On this date in 1979, the 24-year old anti-disco campaigner, 97.9 WLUP’s disc jockey, Steve Dahl, asked his listeners to bring disco records to a game at Comiskey Park, Chicago, Illinois, between the Chicago White Sox and the Detroit Tigers. The disco albums would be blown up in centre field in what became one of baseball’s most notorious promotions: Disco Demolition Night.
That summer of 1979, disco was taking over the world. Donna Summer, Chic and Gloria Gaynor were at the top of the charts. Saturday Night Fever soundtrack was named Album of the Year at the Grammy Awards. Radio stations were switching to all-disco formats.
Dahl went berserk. He had been fired from a Chicago radio station when it, too, went all-disco. In his new job at a rival rock station, he took out his frustration by destroying disco records on the air.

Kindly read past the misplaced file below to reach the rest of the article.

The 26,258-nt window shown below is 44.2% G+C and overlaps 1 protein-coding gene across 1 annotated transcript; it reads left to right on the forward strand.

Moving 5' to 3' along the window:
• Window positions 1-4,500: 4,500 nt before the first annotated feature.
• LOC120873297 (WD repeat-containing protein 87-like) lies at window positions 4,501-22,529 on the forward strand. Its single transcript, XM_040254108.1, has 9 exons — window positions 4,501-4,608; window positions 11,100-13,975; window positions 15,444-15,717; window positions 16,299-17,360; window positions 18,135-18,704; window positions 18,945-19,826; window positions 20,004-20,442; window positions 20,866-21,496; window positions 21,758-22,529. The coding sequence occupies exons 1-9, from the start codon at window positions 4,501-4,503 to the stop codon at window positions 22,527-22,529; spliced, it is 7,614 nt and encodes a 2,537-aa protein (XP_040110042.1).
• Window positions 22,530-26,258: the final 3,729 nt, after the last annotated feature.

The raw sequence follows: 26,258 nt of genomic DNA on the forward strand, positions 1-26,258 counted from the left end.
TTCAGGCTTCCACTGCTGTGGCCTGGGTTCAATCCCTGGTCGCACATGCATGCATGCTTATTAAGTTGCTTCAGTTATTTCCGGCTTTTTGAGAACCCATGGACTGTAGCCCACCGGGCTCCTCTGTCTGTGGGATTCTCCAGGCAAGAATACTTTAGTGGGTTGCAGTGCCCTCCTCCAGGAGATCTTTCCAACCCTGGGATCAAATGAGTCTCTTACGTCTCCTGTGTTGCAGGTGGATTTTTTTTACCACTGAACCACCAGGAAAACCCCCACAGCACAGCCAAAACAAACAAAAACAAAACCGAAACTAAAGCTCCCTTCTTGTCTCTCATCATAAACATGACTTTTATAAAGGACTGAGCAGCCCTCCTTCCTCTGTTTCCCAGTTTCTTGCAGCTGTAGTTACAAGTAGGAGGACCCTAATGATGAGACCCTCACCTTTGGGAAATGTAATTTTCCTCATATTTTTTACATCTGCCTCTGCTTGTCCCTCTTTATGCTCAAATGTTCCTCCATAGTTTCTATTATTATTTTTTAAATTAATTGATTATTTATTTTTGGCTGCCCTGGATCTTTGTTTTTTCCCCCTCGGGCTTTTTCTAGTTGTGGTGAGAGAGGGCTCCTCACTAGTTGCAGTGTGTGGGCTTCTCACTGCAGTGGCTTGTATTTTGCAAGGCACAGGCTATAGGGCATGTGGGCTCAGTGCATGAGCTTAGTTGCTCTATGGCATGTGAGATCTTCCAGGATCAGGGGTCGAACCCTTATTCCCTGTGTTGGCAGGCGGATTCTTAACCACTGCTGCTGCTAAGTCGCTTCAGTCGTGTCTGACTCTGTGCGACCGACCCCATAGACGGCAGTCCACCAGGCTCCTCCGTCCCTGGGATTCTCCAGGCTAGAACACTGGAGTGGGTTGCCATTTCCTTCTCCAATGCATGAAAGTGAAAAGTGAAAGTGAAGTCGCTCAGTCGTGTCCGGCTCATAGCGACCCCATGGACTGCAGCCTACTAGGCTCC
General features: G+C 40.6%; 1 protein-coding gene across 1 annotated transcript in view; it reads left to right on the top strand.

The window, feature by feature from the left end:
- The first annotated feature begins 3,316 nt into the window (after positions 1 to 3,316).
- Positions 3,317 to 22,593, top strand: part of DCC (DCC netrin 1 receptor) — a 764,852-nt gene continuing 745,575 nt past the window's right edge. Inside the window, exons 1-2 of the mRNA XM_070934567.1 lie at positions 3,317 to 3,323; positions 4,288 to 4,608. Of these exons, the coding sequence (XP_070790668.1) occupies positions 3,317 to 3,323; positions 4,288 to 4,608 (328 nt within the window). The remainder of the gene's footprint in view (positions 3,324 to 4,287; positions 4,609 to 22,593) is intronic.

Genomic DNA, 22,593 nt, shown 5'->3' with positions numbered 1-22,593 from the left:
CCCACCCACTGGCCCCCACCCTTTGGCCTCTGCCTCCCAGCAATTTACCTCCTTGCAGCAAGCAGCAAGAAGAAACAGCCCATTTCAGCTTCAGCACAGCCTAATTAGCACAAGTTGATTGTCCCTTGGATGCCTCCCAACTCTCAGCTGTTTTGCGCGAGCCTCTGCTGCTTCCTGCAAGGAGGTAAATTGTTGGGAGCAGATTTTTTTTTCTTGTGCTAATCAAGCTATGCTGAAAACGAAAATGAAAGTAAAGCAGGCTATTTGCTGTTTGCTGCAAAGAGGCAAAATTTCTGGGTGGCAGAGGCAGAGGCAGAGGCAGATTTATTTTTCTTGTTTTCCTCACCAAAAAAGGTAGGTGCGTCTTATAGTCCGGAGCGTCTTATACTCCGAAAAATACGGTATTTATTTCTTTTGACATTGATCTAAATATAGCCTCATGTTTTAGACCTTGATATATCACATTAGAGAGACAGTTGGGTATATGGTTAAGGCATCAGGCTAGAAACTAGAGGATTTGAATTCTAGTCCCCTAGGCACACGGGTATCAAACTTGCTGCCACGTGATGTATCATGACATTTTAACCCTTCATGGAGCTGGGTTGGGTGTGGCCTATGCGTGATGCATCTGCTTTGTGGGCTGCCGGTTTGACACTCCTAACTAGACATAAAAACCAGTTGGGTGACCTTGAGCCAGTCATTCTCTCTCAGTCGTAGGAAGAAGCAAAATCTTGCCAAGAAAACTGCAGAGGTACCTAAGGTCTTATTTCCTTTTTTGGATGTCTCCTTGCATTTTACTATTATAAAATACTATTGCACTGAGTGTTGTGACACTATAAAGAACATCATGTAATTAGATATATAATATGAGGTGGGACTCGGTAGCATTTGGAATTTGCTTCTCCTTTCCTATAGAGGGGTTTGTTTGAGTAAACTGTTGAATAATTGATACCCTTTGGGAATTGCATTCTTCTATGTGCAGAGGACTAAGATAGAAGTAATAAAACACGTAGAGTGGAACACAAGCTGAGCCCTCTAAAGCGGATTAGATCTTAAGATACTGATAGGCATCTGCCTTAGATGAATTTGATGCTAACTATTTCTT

He then came up with a rather unorthodox idea for an attendance-boosting promotion: Declare 12 July as the night disco died, Disco Demolition Night. Dahl approached White Sox executive Mike Veeck who religiously embraced the marketing gimmick. Admission was discounted to 98 cents for attendees who turned in a disco record; between games, Dahl was to destroy the collected vinyl in an explosion.
White Sox officials had hoped for a crowd of 20,000, about 5,000 more than usual. Instead, at least 50,000 packed the stadium. Many of the records were not collected by staff and were thrown like flying discs from the stands. After Dahl blew up the disco vinyls, thousands of fans stormed the field and remained there until dispersed by riot police. At least 9 were injured and 39 got arrested.
Disco Demolition Night preceded, and may have helped precipitate, the decline of disco in late 1979.
Photos: Chicago Tribune, Detroit Free Press, Vice. Last slide: Dahl and his devotees.
Text: History, NPR, Ultimate Classic Rock, Wikipedia.
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